Let’s face it, technology is everywhere. In fact, I’m almost certain that by the end of this sentence, you’ll have checked your phone for the latest text message or Facebook notification. But you can use today’s tech to your advantage.
We’ve compiled this small collection of tools—we’re not endorsing any, just providing a list for you to test-drive yourself—that you may find helpful in law school.
Know when to disconnect
Recognizing that you should step away from technology is crucial, but even I’ll admit that it’s hard to do. You think, “I’ll be on (insert social media platform here) for only five minutes.” The next thing you know, you’ve been scrolling for an hour. Or you check your phone’s notifications because it’s been going off like crazy.
Fret not. There are apps, browser extensions, and settings that can help you disconnect and focus on school.
Pocket Points—We’re law students, most of us living on strict budgets and usually unable to work during our first year. Here’s where Pocket Points comes in to help. This app awards you points for using the app on campus and locking your phone. You can redeem points for goodies like food, clothing, and accessories that are either free or at a substantial discount. “Honestly, that was the only reason I kept using it,” recalled Abi McLaughlin, a 2016 graduate of University of Oklahoma College of Law in Norman. “A lot of the local places had deals on it. I mainly used it for food, but I know some local clothing stores and the bowling alley partnered with the app, too.”
Recently, Pocket Points expanded with an update that not only gives students double points for using the app on campus but also allows students to earn almost 12 points for two hours of keeping their phone locked. Some of the deals offered through the app are location specific, so a student in Washington will have different deals than a student in Florida.
Do not disturb mode—This function is available on every mobile phone. It turns off all the notification sounds on your phone when you enable it manually or do it using the time scheduler. You’ll still receive calls, texts, tweets, Facebook notifications, and so on, but you won’t be able to hear them come through. And if you can’t hear them, there’s less of a chance you’ll be tempted to stop studying to check those notifications.
In fact, this fall’s iOS 12 update for users adds a feature to its do not disturb mode that allows you to enable the mode until you leave campus. Android users have the option of “Downtime” through their do not disturb settings; that allows you to preset the times that notifications, except for your high priority alerts, are silenced. This means you can preset times to match your weekly class schedule, and your Android will do the rest.
Take studying with you
Think about this: You’re standing in line at the grocery store—it’s about 10 people deep—and there’s a problem at the register that needs a manager to handle. What do you do? You could move to another lane, but what if each lane is just as long as the one you’re in? You could be studying.
With today’s advances in technology, you can take your studying with you anywhere, and not just to the grocery store. Have a long flight across country but don’t want to lug heavy textbooks through the airport? Here are some ways to use technology to take your studying with you.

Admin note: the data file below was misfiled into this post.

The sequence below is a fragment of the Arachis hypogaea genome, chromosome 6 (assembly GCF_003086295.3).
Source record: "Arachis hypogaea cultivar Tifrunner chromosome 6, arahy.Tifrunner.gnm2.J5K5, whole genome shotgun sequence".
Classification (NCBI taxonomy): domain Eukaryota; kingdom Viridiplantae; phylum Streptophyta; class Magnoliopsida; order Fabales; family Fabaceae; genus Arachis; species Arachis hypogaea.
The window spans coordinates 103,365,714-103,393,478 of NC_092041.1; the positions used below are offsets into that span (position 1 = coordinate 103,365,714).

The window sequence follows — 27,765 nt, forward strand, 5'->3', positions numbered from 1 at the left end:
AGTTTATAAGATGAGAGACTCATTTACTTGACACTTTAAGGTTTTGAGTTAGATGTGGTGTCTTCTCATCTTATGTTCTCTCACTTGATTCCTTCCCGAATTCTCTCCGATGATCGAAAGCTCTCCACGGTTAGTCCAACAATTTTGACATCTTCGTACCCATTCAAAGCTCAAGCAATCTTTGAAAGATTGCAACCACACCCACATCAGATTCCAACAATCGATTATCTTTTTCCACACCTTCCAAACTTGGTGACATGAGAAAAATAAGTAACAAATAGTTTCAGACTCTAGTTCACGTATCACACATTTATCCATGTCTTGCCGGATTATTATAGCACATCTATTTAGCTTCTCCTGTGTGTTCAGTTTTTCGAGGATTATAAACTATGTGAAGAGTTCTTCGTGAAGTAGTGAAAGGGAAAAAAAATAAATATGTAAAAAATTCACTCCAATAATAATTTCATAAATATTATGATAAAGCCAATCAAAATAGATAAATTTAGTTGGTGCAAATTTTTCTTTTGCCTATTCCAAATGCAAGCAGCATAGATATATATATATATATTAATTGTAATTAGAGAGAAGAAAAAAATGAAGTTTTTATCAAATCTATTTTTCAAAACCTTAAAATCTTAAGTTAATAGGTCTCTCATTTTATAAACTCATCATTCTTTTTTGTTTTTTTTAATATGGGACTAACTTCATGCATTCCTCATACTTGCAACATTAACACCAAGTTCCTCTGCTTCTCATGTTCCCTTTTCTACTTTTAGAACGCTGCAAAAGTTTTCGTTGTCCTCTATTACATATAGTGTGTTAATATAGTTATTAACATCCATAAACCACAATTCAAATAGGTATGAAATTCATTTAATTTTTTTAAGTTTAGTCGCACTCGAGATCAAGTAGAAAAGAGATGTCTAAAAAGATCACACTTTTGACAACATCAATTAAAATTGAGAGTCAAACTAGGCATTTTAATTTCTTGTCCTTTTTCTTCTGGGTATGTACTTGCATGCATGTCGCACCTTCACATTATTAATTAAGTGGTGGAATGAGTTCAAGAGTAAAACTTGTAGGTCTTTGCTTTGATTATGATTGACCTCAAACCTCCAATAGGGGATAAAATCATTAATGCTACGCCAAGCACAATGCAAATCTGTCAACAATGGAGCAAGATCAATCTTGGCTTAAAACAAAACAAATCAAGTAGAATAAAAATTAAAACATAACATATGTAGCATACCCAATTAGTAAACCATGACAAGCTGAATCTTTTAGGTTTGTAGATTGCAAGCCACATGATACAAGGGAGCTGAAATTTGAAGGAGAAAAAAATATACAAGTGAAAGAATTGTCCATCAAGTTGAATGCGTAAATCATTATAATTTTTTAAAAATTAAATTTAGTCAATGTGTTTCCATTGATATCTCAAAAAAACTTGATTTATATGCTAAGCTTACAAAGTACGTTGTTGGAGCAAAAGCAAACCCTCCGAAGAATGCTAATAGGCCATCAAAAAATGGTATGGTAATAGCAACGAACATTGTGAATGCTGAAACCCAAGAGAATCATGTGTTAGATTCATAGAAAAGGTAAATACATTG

Quizlet—There was once a time where if you wanted to make flashcards to study with, you had to go to the store, buy notecards, and then spend time writing each one of them out.
Studying with them outside of your study space meant taking every card along with you. If you needed to make more than 100 flashcards, it could become overbearing. This is where Quizlet comes in.
Available as an app for both iOS and Android, it lets you make digital flashcards and gives you access to them directly from your phone and tablet.
Don’t feel like making your own? Not a problem. Quizlet allows you to search by subject for flash card sets other students have made. The app allows you to go through the flashcards as if you’re actually flipping through them, just as if it were a regular paper flashcard, but it also has games to help you study the flashcards.
Who says studying can’t be fun?
Bryanna Walton, a 2L at Drake University Law School in Des Moines, Iowa, just started using Quizlet over the summer to study for her evidence course. “I think Quizlet is particularly good for rules classes and any other subjects that are memorization heavy,” she said. “It’s definitely useful for any subject, though, since recall is one of the best study strategies for retaining information.”
Law to Fact podcast—Sometimes, legal rules and their applications just don’t click the way you want them to, and that’s OK. You may want to check out the Law to Fact podcast hosted by Professor Leslie Garfield Tenzer from Pace University— Elisabeth Haub School of Law in White Plains, N.Y. The podcast has tackled common 1L subjects like negligence and the Uniform Commercial Code along with more complicated subjects such as the Erie doctrine in civil procedure.
“I wanted a way for my students to study away from their desk space, and I really liked listening to podcasts while at the gym,” said Tenzer. “I made it with my students in mind, and now it has a following all its own.” Katie Davis, a 2L at Creighton University School of Law in Omaha, Neb., used the podcast to help her understand the Erie doctrine in time for her civil procedure final exam this past spring. “I listened to it and then replayed it two more times, and it really helped me understand Erie by breaking it down,” she recalled.